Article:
• availability of a double tax treaty or an EU Directive - withholding taxes in the country of source of the IP may arise which could be eliminated through suitable double tax treaties. Double tax treaties are only likely to be available in a taxable territory. The EU’s Interest and Royalty Directive (applicable to payments between EU Member States) would also reduce withholding taxes on royalties to nil; and
  • commercial practicalities - the relevant people developing the IP are based in a taxable jurisdiction making the IP profits subject to tax there in any event. However, it may be possible to hold IP in one jurisdiction while the company’s research and development centre is located in another, and still benefit from the tax rules from the first jurisdiction.

Minimising taxes – IP held in taxable entity

If IP is held in a taxable structure, tax planning will concentrate around minimising the tax rate (e.g. using special tax regimes applicable in that jurisdiction) and maximising reliefs (e.g. amortisation of acquisition cost, research and development reliefs and finance costs).

If any debt financing is required to fund the acquisition, a local SPV (acting as the borrower) may be required. The trick would be to form a consolidated local tax group with the taxable entity or to merge the SPV and the IP company in order to offset interest charges against IP income. The structure may then be as follows:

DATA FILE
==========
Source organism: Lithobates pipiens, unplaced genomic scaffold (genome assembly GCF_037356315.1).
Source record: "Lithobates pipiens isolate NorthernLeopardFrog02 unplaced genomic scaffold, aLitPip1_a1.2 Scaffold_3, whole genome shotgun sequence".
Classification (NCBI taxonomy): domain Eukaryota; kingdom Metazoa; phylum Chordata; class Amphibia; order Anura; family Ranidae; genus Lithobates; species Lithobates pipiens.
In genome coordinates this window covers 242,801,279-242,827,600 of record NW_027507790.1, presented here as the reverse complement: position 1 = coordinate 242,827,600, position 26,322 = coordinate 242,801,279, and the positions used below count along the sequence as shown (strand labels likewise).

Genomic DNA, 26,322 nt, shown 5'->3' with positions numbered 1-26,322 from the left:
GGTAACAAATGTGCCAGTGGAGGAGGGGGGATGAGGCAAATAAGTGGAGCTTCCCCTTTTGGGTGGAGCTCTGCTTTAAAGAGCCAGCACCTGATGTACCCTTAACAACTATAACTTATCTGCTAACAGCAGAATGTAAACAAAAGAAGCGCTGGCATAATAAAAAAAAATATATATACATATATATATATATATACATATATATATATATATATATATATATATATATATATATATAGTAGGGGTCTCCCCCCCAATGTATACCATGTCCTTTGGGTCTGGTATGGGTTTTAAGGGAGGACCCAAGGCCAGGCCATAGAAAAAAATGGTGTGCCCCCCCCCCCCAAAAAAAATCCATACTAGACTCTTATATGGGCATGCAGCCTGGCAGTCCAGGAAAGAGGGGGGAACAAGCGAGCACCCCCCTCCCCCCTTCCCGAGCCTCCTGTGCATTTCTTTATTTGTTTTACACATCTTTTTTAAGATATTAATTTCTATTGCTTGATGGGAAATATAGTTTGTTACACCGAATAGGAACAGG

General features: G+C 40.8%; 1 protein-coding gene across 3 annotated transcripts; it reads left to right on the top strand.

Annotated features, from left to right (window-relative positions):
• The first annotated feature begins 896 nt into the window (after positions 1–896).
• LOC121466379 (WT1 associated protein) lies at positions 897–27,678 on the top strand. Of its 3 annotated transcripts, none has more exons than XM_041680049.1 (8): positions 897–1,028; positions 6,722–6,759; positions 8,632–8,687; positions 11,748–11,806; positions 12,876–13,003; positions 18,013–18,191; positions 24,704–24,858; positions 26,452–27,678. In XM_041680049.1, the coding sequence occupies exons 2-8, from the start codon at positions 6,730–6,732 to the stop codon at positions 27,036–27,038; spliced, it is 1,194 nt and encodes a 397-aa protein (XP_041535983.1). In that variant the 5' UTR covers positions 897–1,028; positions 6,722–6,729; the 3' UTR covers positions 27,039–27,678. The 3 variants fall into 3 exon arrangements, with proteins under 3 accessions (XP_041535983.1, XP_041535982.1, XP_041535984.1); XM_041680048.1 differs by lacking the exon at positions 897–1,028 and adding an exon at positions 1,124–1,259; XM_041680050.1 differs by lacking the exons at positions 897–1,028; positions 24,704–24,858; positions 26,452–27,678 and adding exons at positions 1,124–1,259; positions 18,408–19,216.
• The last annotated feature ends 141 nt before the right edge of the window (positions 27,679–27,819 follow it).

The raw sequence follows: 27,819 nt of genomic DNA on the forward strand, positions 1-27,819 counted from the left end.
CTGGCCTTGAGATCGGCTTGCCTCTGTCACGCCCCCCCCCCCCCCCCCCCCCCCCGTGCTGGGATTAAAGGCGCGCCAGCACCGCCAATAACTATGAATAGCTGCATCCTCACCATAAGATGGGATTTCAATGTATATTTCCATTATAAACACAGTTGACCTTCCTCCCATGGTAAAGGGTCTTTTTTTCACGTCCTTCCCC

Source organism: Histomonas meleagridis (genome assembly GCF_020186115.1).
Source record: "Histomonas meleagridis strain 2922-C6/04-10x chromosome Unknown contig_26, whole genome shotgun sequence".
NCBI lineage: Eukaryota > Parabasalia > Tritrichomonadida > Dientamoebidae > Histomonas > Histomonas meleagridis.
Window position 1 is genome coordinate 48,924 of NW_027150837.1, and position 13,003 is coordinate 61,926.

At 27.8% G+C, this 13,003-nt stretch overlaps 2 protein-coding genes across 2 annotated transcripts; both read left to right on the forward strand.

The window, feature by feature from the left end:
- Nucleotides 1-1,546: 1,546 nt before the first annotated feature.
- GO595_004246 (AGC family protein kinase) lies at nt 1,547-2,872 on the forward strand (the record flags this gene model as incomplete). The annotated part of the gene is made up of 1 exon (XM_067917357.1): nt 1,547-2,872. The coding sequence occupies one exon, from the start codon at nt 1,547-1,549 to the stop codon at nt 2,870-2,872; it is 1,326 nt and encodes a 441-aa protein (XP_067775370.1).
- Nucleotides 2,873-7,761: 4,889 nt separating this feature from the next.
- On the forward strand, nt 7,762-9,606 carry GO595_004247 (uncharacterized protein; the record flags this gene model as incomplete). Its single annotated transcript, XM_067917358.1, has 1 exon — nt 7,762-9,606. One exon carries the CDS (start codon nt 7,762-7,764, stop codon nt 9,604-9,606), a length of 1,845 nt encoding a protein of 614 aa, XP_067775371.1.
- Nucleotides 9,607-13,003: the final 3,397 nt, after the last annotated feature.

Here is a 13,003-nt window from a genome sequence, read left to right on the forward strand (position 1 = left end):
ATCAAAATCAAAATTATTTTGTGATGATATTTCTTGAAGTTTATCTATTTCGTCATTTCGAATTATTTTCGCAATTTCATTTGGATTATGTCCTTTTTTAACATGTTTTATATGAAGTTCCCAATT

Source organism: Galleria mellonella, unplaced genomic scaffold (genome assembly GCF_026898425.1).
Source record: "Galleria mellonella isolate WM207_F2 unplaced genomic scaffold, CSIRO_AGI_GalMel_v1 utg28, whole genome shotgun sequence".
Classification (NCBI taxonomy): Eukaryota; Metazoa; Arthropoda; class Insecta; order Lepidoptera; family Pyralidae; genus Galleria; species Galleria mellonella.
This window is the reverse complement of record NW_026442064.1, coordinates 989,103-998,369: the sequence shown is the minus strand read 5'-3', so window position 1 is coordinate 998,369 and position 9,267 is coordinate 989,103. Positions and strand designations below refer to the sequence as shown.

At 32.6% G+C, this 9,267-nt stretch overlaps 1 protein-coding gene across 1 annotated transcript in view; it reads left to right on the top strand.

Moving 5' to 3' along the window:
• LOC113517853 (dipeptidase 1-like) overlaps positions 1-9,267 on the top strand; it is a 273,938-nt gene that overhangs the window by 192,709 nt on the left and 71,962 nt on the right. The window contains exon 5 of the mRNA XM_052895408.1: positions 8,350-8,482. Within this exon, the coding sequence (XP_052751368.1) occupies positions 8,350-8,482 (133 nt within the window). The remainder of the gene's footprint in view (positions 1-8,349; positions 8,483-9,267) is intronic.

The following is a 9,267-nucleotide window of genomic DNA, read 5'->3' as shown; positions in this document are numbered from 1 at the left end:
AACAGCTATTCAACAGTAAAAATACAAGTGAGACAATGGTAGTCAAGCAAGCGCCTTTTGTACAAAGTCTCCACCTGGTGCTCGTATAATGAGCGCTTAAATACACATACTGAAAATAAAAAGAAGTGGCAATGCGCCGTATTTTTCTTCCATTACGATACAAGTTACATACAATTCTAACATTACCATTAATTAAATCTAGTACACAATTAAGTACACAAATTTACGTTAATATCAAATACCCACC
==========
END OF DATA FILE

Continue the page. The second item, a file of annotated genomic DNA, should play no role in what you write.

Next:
To view flow chart click here

Withholding tax potentially arises on royalties to the IP company (and through any royalty conduit vehicle), dividends up the chain to SPV/ shareholders/investors and on debt finance.

Ideally, the licencees would be residents of jurisdictions which do not apply withholding tax on the relevant payments or which have suitable double tax treaties which reduce or eliminate any withholding tax.

Additionally, taxes in all the taxable entities must be mitigated to the extent possible. Taking each company in turn: